Attorney General Bill Barr on Friday issued a scathing critique of the mainstream media’s coverage of riots and violent protests after the death of George Floyd during an arrest in May. Barr accused most of the mainstream media of being “basically a collection of liars.”
(Article by Martin Bürger republished from LifeSiteNews.com)
“Right on the street it was clear as day what was going on, anyone observing it, reporters observing it, it could not have escaped their attention that this was orchestrated violence by a hardened group of street fighting radicals,” Barr told Townhall. Nevertheless, “they kept on excluding from their coverage all the video of this and reporting otherwise and they were doing that for partisan reasons, and they were lying to the American people.”
The Attorney General said the media “has dropped any pretense of professional objectivity and are political actors, highly partisan who try to shape what they’re reporting to achieve a political purpose and support a political narrative that has nothing to do with the truth.”
“They’re very mendacious about it,” Barr added. “It’s very destructive to our republic; it’s very destructive to the Democratic system to have that, especially being so monolithic. It’s contributing to a lot of the intensity and partisanship.”
Even though Barr criticized the mainstream media as a whole, he granted that on the level of individual journalists, there are some exceptions. “I think there are a handful of reporters in the mainstream media that still have journalistic integrity, and there are some, but the overwhelming majority don’t have it anymore,” he pointed out.
He said the reporters covering his Department of Justice “do understand some of the issues. But, on the other hand, some of them have essentially adopted the same methods and ploys as what I refer to more generally as the national media and that is they’re not because, probably somewhat because, of their own orientation but also what their editors say, they’re not really interested so much in what really happened but in pursuing a preformed narrative that suits some kind of ideological agenda. That’s what it’s all become.”
Barr had joined the administration of President Donald Trump as Attorney General in 2019. He had previously served in the same capacity under President George H.W. Bush for just over a year.
Barr is no stranger to criticizing the mainstream media. In February, he argued that “the corporate – or “mainstream” – press is massively consolidated. And it has become remarkably monolithic in viewpoint, at the same time that an increasing number of journalists see themselves less as objective reporters of the facts and more as agents of change.”
“These developments have given the press an unprecedented ability to mobilize a broad segment of the public on a national scale and direct that opinion in a particular direction,” the Attorney General said.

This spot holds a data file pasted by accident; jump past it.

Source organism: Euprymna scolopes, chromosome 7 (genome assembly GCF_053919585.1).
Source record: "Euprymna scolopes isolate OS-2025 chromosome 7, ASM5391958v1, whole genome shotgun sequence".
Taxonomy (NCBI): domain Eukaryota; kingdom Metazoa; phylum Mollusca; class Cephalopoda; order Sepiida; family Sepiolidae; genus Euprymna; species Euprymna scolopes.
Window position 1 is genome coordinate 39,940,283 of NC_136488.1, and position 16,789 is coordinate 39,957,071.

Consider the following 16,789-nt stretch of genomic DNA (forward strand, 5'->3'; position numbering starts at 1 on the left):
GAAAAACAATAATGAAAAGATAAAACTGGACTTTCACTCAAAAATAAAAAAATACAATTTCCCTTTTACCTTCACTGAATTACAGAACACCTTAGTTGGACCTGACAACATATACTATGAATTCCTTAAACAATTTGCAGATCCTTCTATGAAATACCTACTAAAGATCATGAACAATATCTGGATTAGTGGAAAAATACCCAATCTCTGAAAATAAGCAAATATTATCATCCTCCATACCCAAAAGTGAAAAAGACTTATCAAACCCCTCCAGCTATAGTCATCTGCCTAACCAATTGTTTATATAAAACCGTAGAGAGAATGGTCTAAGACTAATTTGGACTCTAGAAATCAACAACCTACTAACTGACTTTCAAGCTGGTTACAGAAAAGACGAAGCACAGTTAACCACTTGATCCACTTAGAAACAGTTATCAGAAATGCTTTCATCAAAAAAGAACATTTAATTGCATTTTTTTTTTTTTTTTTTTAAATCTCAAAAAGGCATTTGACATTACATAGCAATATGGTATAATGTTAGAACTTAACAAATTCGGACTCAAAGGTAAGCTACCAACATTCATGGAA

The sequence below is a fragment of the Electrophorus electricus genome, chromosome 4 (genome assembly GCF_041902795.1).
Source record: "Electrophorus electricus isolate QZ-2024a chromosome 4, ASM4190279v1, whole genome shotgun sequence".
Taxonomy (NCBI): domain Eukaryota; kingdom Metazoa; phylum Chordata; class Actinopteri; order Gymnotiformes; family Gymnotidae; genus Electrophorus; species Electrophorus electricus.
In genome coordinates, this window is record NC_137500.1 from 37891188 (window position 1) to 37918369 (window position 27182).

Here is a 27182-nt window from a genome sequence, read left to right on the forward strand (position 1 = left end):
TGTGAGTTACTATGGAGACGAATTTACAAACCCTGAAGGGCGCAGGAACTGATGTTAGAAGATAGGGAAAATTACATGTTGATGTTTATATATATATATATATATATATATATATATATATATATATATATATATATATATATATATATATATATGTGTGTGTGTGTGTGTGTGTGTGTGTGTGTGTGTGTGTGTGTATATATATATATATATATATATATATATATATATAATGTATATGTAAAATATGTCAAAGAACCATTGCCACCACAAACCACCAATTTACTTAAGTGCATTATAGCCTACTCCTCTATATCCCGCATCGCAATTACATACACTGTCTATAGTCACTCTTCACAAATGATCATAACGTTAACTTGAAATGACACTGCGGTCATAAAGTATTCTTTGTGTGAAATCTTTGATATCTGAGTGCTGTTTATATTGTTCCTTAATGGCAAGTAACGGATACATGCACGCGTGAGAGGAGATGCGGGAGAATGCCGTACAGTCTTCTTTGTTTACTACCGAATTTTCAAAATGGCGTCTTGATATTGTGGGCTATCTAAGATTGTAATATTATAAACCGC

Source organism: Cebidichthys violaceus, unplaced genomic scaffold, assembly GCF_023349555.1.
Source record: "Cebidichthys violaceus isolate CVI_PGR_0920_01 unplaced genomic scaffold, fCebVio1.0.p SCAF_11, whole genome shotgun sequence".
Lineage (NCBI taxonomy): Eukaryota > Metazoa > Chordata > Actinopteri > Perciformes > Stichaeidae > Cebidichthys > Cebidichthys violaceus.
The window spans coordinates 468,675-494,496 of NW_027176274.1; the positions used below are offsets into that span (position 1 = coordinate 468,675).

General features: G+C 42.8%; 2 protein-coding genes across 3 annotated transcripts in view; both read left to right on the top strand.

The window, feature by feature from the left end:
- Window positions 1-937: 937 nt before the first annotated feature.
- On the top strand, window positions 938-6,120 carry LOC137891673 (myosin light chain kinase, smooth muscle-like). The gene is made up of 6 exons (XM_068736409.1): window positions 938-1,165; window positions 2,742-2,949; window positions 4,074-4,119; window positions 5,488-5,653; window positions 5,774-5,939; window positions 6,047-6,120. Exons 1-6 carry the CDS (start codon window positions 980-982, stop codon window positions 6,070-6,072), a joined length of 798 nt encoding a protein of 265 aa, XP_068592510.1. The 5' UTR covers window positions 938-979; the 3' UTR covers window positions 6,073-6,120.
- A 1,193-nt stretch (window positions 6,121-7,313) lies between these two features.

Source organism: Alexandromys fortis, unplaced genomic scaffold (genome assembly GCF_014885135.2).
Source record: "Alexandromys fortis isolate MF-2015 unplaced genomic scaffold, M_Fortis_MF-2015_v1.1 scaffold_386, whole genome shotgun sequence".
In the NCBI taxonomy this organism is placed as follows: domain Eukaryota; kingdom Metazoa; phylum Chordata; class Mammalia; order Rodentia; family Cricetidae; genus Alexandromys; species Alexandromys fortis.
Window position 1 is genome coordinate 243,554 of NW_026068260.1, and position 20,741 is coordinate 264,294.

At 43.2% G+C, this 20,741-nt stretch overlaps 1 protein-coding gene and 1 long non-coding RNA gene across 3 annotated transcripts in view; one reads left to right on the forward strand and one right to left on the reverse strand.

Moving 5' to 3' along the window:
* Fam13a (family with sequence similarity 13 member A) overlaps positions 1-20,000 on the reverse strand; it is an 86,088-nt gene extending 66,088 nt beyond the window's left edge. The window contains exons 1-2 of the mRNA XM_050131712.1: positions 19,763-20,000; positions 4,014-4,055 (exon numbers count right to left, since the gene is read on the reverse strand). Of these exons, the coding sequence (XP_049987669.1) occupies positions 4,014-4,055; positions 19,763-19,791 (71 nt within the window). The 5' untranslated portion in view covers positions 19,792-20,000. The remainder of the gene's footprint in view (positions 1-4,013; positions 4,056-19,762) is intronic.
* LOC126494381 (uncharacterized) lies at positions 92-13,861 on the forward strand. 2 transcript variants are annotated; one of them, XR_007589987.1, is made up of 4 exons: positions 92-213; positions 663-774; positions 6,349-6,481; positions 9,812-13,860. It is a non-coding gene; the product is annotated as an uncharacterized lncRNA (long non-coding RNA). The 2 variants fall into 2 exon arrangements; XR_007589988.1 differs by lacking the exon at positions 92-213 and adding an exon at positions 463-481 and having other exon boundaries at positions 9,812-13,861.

“When the entire press ‘advances along the same track,’ as Tocqueville put it, the relationship between the press and the energized majority becomes mutually reinforcing,” he continued. “Not only does it become easier for the press to mobilize a majority, but the mobilized majority becomes more powerful and overweening with the press as its ally.”
“This is not a positive cycle, and I think it is fair to say that it puts the press’ role as a breakwater for the tyranny of the majority in jeopardy. The key to restoring the press in that vital role is to cultivate a greater diversity of voices in the media.”
A recent Gallup poll has found that 86 percent of Americans see “a great deal” or “a fair amount” of political bias in the media. “Although 56 percent of U.S. adults see at least a fair amount of bias in their go-to news source, they are much more concerned about bias in the news other people are getting (69 percent) than about their own news being biased (29 percent),” Gallup reported.
Among Republicans, 71 percent have an unfavorable opinion of the mainstream news media. On the other hand, only 22 percent of Democrats and 52 percent of independents express the same sentiments.
Since Trump launched his campaign for president in 2015, he has been an outspoken critic of the mainstream media.
At one press conference in 2018, for instance, Trump called CNN’s Jim Acosta “a rude, terrible person” after the reporter interrupted the President several times and eventually refused to give up the microphone in order to let somebody else ask a question.
“CNN should be ashamed of itself having you working for them,” Trump said. “The way you treat (former White House Press Secretary) Sarah Huckabee is horrible, and the way you treat other people are horrible (sic). You shouldn’t treat people that way.”
A little later, after another reporter had already started to ask his question, Acosta stood up again, beginning to talk to the President without a microphone.
In response to Acosta’s behavior, Trump said, “OK, just sit down please. When you report fake news, which CNN does a lot, you are the enemy of the people.”